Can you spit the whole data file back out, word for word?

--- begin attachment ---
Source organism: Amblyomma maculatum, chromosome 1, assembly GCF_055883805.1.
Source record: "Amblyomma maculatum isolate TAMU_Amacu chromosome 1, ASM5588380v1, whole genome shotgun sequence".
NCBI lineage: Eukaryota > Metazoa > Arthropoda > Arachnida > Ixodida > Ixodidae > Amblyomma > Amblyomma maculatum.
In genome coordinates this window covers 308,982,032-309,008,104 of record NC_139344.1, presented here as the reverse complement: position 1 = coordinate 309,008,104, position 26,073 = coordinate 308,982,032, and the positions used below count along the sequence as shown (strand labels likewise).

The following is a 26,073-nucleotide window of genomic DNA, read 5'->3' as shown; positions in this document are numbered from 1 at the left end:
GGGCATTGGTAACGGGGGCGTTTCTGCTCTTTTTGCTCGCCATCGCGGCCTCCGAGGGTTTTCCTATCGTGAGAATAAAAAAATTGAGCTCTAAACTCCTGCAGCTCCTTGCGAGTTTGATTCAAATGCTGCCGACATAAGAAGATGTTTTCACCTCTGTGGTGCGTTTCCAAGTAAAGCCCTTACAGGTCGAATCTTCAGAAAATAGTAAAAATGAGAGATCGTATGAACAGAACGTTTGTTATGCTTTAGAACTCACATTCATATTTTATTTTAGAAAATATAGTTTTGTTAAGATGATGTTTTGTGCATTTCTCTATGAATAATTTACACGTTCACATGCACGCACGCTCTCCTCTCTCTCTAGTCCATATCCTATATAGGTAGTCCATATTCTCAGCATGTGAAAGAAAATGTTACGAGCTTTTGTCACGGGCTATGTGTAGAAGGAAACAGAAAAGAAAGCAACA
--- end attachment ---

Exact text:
Source organism: Amblyomma maculatum, chromosome 1, assembly GCF_055883805.1.
Source record: "Amblyomma maculatum isolate TAMU_Amacu chromosome 1, ASM5588380v1, whole genome shotgun sequence".
NCBI lineage: Eukaryota > Metazoa > Arthropoda > Arachnida > Ixodida > Ixodidae > Amblyomma > Amblyomma maculatum.
In genome coordinates this window covers 308,982,032-309,008,104 of record NC_139344.1, presented here as the reverse complement: position 1 = coordinate 309,008,104, position 26,073 = coordinate 308,982,032, and the positions used below count along the sequence as shown (strand labels likewise).

The following is a 26,073-nucleotide window of genomic DNA, read 5'->3' as shown; positions in this document are numbered from 1 at the left end:
GGGCATTGGTAACGGGGGCGTTTCTGCTCTTTTTGCTCGCCATCGCGGCCTCCGAGGGTTTTCCTATCGTGAGAATAAAAAAATTGAGCTCTAAACTCCTGCAGCTCCTTGCGAGTTTGATTCAAATGCTGCCGACATAAGAAGATGTTTTCACCTCTGTGGTGCGTTTCCAAGTAAAGCCCTTACAGGTCGAATCTTCAGAAAATAGTAAAAATGAGAGATCGTATGAACAGAACGTTTGTTATGCTTTAGAACTCACATTCATATTTTATTTTAGAAAATATAGTTTTGTTAAGATGATGTTTTGTGCATTTCTCTATGAATAATTTACACGTTCACATGCACGCACGCTCTCCTCTCTCTCTAGTCCATATCCTATATAGGTAGTCCATATTCTCAGCATGTGAAAGAAAATGTTACGAGCTTTTGTCACGGGCTATGTGTAGAAGGAAACAGAAAAGAAAGCAACA